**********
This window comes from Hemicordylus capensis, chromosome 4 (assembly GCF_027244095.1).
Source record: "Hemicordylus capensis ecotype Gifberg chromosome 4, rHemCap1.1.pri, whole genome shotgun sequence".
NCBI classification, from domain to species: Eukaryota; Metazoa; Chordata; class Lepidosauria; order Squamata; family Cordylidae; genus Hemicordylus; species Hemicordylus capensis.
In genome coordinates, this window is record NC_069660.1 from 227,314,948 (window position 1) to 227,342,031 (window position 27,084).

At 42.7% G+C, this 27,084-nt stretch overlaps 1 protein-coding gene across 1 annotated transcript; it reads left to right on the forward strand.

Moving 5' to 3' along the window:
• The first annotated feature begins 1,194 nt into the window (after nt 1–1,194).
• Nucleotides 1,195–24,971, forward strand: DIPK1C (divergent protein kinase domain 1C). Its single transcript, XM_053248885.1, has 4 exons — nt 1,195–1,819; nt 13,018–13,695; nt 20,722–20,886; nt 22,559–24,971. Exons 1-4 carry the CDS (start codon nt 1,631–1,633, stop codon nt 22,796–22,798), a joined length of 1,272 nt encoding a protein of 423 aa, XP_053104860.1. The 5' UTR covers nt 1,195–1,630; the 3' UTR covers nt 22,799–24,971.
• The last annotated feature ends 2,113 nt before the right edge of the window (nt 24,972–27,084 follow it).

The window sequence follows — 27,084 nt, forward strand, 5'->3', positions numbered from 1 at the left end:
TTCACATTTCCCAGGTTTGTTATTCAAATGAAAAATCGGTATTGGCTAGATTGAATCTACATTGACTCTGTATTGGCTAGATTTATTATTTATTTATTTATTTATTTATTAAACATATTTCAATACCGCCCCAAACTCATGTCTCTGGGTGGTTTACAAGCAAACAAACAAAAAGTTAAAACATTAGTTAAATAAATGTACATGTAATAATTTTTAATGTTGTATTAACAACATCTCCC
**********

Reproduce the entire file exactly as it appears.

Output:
This window comes from Hemicordylus capensis, chromosome 4 (assembly GCF_027244095.1).
Source record: "Hemicordylus capensis ecotype Gifberg chromosome 4, rHemCap1.1.pri, whole genome shotgun sequence".
NCBI classification, from domain to species: Eukaryota; Metazoa; Chordata; class Lepidosauria; order Squamata; family Cordylidae; genus Hemicordylus; species Hemicordylus capensis.
In genome coordinates, this window is record NC_069660.1 from 227,314,948 (window position 1) to 227,342,031 (window position 27,084).

At 42.7% G+C, this 27,084-nt stretch overlaps 1 protein-coding gene across 1 annotated transcript; it reads left to right on the forward strand.

Moving 5' to 3' along the window:
• The first annotated feature begins 1,194 nt into the window (after nt 1–1,194).
• Nucleotides 1,195–24,971, forward strand: DIPK1C (divergent protein kinase domain 1C). Its single transcript, XM_053248885.1, has 4 exons — nt 1,195–1,819; nt 13,018–13,695; nt 20,722–20,886; nt 22,559–24,971. Exons 1-4 carry the CDS (start codon nt 1,631–1,633, stop codon nt 22,796–22,798), a joined length of 1,272 nt encoding a protein of 423 aa, XP_053104860.1. The 5' UTR covers nt 1,195–1,630; the 3' UTR covers nt 22,799–24,971.
• The last annotated feature ends 2,113 nt before the right edge of the window (nt 24,972–27,084 follow it).

The window sequence follows — 27,084 nt, forward strand, 5'->3', positions numbered from 1 at the left end:
TTCACATTTCCCAGGTTTGTTATTCAAATGAAAAATCGGTATTGGCTAGATTGAATCTACATTGACTCTGTATTGGCTAGATTTATTATTTATTTATTTATTTATTTATTAAACATATTTCAATACCGCCCCAAACTCATGTCTCTGGGTGGTTTACAAGCAAACAAACAAAAAGTTAAAACATTAGTTAAATAAATGTACATGTAATAATTTTTAATGTTGTATTAACAACATCTCCC